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nuccioreggie
 one year ago
A proportional relationship between the number of pounds of potatoes (x) and the price in dollars (y) is graphed, and the ordered pair (4, 3) is on the graphed line.
Part A: What is the price of 1 pound of potatoes? Show your work, including the proportion you used to determine the price. (8 points)
Part B: What does the ordered pair (8, 6) on the graph represent? Explain in words. (2 points)
nuccioreggie
 one year ago
A proportional relationship between the number of pounds of potatoes (x) and the price in dollars (y) is graphed, and the ordered pair (4, 3) is on the graphed line. Part A: What is the price of 1 pound of potatoes? Show your work, including the proportion you used to determine the price. (8 points) Part B: What does the ordered pair (8, 6) on the graph represent? Explain in words. (2 points)

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Michele_Laino
 one year ago
Best ResponseYou've already chosen the best response.0the unit price is given by the subsequent ratio: 3/4 =...?

Michele_Laino
 one year ago
Best ResponseYou've already chosen the best response.0part B: 6 is the price for 8 pounds of potatoes

nuccioreggie
 one year ago
Best ResponseYou've already chosen the best response.0Ok but @Michele_Laino. It say i have to show my work and the proportion i used to determine the price

Michele_Laino
 one year ago
Best ResponseYou've already chosen the best response.0dw:1432748869430:dw

Michele_Laino
 one year ago
Best ResponseYou've already chosen the best response.0part A. I call with p the price of 1 pound of potatoes, so I can write this proportion: \[\Large 3:4 = p:1\]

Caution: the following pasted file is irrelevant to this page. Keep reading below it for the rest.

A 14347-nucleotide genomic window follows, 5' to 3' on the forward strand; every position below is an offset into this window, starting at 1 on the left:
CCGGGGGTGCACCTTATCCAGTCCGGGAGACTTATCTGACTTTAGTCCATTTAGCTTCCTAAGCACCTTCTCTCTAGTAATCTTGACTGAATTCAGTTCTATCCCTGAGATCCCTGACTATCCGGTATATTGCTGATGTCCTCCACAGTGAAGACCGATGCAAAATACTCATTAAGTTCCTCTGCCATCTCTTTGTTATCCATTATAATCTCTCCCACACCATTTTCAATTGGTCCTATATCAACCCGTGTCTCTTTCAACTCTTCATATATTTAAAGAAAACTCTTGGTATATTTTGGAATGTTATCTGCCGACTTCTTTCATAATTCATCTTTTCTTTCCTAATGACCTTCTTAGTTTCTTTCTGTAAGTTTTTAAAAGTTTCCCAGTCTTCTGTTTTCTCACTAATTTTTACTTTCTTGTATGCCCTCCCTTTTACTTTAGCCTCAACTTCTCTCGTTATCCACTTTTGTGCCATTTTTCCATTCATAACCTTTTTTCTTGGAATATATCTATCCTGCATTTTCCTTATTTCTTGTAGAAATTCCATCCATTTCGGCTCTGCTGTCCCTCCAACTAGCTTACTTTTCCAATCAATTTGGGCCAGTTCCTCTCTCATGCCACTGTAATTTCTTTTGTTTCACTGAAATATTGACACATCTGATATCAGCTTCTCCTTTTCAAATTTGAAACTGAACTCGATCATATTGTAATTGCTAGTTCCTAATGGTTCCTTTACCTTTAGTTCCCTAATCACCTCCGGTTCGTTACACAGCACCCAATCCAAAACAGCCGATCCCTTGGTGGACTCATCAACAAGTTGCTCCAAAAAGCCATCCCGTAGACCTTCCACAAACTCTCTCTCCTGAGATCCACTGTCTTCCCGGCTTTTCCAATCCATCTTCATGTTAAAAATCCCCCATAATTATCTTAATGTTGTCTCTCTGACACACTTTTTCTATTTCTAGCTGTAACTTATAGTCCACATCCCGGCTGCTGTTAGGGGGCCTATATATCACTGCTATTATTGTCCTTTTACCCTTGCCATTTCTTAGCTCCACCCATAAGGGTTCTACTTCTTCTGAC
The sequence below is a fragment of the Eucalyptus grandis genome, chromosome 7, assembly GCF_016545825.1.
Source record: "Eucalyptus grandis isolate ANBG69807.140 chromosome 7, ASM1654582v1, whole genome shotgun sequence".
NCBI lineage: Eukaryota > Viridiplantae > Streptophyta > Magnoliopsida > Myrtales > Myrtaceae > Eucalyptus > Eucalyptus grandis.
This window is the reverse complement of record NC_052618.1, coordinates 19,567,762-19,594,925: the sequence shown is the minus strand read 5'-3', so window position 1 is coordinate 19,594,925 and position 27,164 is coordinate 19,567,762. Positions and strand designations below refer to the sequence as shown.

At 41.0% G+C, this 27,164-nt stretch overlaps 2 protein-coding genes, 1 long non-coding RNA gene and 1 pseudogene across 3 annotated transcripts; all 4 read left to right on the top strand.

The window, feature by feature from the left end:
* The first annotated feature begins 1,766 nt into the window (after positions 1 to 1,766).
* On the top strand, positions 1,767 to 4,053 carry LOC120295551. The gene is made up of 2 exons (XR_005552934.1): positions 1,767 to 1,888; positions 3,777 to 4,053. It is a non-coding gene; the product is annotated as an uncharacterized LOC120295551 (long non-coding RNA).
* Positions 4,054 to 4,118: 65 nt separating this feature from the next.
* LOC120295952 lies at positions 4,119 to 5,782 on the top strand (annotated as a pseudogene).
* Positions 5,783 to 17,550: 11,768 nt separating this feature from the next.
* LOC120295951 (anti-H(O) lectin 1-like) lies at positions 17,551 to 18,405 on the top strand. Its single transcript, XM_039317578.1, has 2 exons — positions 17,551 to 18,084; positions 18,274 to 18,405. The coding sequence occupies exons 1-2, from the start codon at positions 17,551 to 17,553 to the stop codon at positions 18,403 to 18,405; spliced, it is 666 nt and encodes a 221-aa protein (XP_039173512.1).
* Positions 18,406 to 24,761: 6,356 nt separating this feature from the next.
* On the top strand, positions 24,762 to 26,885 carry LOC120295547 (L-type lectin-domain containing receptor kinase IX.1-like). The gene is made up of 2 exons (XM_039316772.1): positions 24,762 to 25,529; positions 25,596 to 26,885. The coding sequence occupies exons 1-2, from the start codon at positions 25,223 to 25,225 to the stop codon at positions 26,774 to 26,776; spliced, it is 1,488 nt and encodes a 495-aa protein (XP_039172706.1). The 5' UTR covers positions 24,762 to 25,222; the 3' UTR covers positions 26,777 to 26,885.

nuccioreggie
 one year ago
Best ResponseYou've already chosen the best response.0Im talking about in words @Michele_Laino

Michele_Laino
 one year ago
Best ResponseYou've already chosen the best response.0here is my answer: "three over four is equals to p over one"

nuccioreggie
 one year ago
Best ResponseYou've already chosen the best response.0O ok and what is B @Michele_Laino

Michele_Laino
 one year ago
Best ResponseYou've already chosen the best response.0Part B: "6 is the price of 8 pounds of potatoes"

nuccioreggie
 one year ago
Best ResponseYou've already chosen the best response.0How did we get that / know that

nuccioreggie
 one year ago
Best ResponseYou've already chosen the best response.0@Michele_Laino. In part A how did you come up with that answer

Michele_Laino
 one year ago
Best ResponseYou've already chosen the best response.0since if 4 pounds cost $3 than 1 pound costs p, namely those ratios 4/3 and 1/p have to be equal each other: \[\frac{4}{3} = \frac{1}{p}\]

Michele_Laino
 one year ago
Best ResponseYou've already chosen the best response.0or, taking the inverse of those ratios, we can write: \[\frac{3}{4} = \frac{p}{1}\]

nuccioreggie
 one year ago
Best ResponseYou've already chosen the best response.0Ok thank you i have 3 more ok
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